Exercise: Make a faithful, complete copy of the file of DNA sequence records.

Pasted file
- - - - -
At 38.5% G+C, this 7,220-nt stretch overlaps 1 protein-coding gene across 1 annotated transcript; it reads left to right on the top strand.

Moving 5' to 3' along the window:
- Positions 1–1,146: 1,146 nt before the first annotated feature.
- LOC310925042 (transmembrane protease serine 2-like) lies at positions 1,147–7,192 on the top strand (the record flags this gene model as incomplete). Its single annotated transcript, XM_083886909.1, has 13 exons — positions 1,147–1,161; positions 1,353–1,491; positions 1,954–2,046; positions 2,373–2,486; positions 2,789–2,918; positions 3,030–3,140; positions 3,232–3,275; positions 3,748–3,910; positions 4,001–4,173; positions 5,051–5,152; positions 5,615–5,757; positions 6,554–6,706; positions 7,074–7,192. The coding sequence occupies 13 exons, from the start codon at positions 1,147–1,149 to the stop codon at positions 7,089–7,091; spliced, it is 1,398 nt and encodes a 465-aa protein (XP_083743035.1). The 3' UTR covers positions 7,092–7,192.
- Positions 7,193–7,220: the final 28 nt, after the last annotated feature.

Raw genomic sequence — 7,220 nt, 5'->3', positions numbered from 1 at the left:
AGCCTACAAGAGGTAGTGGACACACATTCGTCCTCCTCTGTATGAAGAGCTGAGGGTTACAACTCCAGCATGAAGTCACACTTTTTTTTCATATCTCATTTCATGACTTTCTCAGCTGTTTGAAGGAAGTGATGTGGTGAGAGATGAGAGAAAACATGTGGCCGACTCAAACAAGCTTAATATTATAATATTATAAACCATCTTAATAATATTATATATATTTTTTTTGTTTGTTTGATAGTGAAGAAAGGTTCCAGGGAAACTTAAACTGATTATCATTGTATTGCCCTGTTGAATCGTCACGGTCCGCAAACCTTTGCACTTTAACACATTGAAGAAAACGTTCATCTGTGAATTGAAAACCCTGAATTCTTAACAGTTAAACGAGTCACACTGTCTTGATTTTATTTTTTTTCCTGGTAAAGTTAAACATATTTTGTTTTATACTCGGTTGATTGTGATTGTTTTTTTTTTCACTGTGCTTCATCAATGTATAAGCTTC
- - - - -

At 38.5% G+C, this 7,220-nt stretch overlaps 1 protein-coding gene across 1 annotated transcript; it reads left to right on the top strand.

Moving 5' to 3' along the window:
- Positions 1–1,146: 1,146 nt before the first annotated feature.
- LOC310925042 (transmembrane protease serine 2-like) lies at positions 1,147–7,192 on the top strand (the record flags this gene model as incomplete). Its single annotated transcript, XM_083886909.1, has 13 exons — positions 1,147–1,161; positions 1,353–1,491; positions 1,954–2,046; positions 2,373–2,486; positions 2,789–2,918; positions 3,030–3,140; positions 3,232–3,275; positions 3,748–3,910; positions 4,001–4,173; positions 5,051–5,152; positions 5,615–5,757; positions 6,554–6,706; positions 7,074–7,192. The coding sequence occupies 13 exons, from the start codon at positions 1,147–1,149 to the stop codon at positions 7,089–7,091; spliced, it is 1,398 nt and encodes a 465-aa protein (XP_083743035.1). The 3' UTR covers positions 7,092–7,192.
- Positions 7,193–7,220: the final 28 nt, after the last annotated feature.

Raw genomic sequence — 7,220 nt, 5'->3', positions numbered from 1 at the left:
AGCCTACAAGAGGTAGTGGACACACATTCGTCCTCCTCTGTATGAAGAGCTGAGGGTTACAACTCCAGCATGAAGTCACACTTTTTTTTCATATCTCATTTCATGACTTTCTCAGCTGTTTGAAGGAAGTGATGTGGTGAGAGATGAGAGAAAACATGTGGCCGACTCAAACAAGCTTAATATTATAATATTATAAACCATCTTAATAATATTATATATATTTTTTTTGTTTGTTTGATAGTGAAGAAAGGTTCCAGGGAAACTTAAACTGATTATCATTGTATTGCCCTGTTGAATCGTCACGGTCCGCAAACCTTTGCACTTTAACACATTGAAGAAAACGTTCATCTGTGAATTGAAAACCCTGAATTCTTAACAGTTAAACGAGTCACACTGTCTTGATTTTATTTTTTTTCCTGGTAAAGTTAAACATATTTTGTTTTATACTCGGTTGATTGTGATTGTTTTTTTTTTCACTGTGCTTCATCAATGTATAAGCTTC